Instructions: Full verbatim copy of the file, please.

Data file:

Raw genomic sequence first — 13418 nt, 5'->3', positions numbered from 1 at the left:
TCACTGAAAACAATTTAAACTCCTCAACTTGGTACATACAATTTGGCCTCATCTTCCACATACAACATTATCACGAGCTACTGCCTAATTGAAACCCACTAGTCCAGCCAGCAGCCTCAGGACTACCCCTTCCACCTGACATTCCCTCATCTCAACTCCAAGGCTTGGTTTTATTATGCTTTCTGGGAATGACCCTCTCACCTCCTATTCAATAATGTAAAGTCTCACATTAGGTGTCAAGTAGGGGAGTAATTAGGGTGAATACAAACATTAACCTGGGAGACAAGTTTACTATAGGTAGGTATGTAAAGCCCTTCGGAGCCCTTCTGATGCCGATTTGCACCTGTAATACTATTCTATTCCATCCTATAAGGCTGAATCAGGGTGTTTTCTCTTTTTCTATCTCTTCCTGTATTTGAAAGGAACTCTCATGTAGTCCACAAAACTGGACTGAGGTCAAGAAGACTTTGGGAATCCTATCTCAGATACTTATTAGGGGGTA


Raw genomic sequence first — 13418 nt, 5'->3', positions numbered from 1 at the left:
TCACTGAAAACAATTTAAACTCCTCAACTTGGTACATACAATTTGGCCTCATCTTCCACATACAACATTATCACGAGCTACTGCCTAATTGAAACCCACTAGTCCAGCCAGCAGCCTCAGGACTACCCCTTCCACCTGACATTCCCTCATCTCAACTCCAAGGCTTGGTTTTATTATGCTTTCTGGGAATGACCCTCTCACCTCCTATTCAATAATGTAAAGTCTCACATTAGGTGTCAAGTAGGGGAGTAATTAGGGTGAATACAAACATTAACCTGGGAGACAAGTTTACTATAGGTAGGTATGTAAAGCCCTTCGGAGCCCTTCTGATGCCGATTTGCACCTGTAATACTATTCTATTCCATCCTATAAGGCTGAATCAGGGTGTTTTCTCTTTTTCTATCTCTTCCTGTATTTGAAAGGAACTCTCATGTAGTCCACAAAACTGGACTGAGGTCAAGAAGACTTTGGGAATCCTATCTCAGATACTTATTAGGGGGTA